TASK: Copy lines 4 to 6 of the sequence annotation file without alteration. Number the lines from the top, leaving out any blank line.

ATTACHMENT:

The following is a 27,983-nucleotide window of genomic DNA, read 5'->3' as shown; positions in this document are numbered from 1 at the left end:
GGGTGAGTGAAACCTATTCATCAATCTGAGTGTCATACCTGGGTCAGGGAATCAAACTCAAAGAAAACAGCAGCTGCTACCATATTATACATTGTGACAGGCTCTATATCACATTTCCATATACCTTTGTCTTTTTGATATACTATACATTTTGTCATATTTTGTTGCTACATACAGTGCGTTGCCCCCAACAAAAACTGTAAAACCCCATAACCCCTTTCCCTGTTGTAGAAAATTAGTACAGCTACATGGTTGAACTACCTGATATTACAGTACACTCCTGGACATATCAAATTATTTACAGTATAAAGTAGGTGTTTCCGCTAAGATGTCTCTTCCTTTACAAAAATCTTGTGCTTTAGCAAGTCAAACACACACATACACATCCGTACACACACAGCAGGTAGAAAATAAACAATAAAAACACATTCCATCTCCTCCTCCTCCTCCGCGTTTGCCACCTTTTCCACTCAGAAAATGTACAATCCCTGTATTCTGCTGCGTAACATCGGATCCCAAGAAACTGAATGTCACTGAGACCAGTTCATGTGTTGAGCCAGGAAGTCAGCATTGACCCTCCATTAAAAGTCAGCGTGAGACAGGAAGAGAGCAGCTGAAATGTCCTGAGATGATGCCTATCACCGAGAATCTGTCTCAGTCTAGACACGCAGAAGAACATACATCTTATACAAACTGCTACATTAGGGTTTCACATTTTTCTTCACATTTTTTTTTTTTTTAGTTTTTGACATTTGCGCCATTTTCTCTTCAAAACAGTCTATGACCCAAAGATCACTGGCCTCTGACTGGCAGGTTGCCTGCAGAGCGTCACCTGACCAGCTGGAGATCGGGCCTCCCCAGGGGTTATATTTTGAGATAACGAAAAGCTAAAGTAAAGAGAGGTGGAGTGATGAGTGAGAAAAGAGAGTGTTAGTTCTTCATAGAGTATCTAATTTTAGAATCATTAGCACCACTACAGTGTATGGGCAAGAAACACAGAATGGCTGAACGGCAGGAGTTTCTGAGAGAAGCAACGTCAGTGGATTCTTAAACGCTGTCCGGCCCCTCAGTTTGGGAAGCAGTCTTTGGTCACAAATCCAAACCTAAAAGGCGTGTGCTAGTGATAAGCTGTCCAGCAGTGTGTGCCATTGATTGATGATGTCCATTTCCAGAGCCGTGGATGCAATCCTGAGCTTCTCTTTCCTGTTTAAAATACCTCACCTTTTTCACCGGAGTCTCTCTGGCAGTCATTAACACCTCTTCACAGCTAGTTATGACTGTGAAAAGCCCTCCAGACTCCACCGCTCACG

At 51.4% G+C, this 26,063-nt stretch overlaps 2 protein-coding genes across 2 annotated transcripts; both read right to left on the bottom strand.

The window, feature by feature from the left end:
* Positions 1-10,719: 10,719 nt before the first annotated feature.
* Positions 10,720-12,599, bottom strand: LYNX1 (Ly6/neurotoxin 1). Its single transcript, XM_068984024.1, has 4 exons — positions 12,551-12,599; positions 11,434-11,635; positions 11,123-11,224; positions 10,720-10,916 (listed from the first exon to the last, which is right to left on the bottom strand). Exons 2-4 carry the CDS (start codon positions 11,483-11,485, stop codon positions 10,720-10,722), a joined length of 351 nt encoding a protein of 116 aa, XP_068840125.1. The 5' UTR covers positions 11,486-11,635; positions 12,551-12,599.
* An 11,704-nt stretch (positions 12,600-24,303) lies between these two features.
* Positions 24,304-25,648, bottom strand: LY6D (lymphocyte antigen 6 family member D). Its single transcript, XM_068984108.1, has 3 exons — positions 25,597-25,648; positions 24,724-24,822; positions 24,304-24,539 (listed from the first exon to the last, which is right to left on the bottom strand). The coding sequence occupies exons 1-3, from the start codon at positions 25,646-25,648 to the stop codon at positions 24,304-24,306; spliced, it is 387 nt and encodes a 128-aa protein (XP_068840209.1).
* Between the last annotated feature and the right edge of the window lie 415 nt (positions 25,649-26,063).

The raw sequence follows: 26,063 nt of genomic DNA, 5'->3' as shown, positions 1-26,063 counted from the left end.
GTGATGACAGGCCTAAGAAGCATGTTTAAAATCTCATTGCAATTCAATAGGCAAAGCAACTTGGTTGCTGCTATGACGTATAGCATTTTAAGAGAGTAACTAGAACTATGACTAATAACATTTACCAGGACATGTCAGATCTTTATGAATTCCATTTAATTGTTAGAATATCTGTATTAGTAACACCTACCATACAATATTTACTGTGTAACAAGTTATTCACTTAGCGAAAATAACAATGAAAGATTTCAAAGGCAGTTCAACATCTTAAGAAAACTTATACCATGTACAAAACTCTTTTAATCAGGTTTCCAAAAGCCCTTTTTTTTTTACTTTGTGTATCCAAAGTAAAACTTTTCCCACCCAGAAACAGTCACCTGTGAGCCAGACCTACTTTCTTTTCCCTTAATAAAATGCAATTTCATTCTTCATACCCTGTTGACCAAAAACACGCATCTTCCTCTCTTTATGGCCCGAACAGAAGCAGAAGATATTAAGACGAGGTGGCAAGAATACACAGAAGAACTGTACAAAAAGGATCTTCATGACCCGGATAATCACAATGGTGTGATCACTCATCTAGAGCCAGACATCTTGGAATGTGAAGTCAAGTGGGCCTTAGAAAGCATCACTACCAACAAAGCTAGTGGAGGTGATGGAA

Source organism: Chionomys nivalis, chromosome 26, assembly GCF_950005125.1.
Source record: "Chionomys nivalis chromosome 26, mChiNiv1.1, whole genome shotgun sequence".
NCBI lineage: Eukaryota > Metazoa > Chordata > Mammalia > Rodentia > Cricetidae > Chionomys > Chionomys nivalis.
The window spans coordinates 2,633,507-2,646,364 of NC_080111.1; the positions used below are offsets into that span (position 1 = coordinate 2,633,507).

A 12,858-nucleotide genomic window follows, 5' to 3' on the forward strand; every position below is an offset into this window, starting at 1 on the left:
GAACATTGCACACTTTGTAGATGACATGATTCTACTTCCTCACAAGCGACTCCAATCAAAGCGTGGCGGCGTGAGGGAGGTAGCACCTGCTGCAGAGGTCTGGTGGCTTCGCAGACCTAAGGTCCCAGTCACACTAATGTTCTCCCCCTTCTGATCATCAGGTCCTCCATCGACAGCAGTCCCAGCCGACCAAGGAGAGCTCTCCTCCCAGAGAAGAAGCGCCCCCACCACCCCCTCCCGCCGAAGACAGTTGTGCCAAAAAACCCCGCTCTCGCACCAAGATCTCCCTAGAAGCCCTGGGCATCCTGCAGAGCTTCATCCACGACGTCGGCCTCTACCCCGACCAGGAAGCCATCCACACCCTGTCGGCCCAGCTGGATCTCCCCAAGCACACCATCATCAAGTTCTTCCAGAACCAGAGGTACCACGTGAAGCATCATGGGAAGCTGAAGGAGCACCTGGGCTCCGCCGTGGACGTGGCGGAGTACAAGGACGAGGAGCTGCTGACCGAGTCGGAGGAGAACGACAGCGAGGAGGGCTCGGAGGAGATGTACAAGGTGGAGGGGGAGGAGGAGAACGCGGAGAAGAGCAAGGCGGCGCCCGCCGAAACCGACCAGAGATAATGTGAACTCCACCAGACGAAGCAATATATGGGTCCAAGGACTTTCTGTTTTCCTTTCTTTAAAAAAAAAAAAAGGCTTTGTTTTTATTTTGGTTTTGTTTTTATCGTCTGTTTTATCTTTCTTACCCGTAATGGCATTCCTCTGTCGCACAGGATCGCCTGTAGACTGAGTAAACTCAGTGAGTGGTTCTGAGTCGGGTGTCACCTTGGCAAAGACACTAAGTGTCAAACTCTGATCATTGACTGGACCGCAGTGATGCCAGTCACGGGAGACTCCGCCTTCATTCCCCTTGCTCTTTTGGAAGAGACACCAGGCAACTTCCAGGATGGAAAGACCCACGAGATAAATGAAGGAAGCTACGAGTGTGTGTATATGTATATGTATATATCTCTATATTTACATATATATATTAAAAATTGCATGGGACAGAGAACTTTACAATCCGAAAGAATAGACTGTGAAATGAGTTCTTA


The window, feature by feature from the left end:
* Positions 1-10,719: 10,719 nt before the first annotated feature.
* Positions 10,720-12,599, bottom strand: LYNX1 (Ly6/neurotoxin 1). Its single transcript, XM_068984024.1, has 4 exons — positions 12,551-12,599; positions 11,434-11,635; positions 11,123-11,224; positions 10,720-10,916 (listed from the first exon to the last, which is right to left on the bottom strand). Exons 2-4 carry the CDS (start codon positions 11,483-11,485, stop codon positions 10,720-10,722), a joined length of 351 nt encoding a protein of 116 aa, XP_068840125.1. The 5' UTR covers positions 11,486-11,635; positions 12,551-12,599.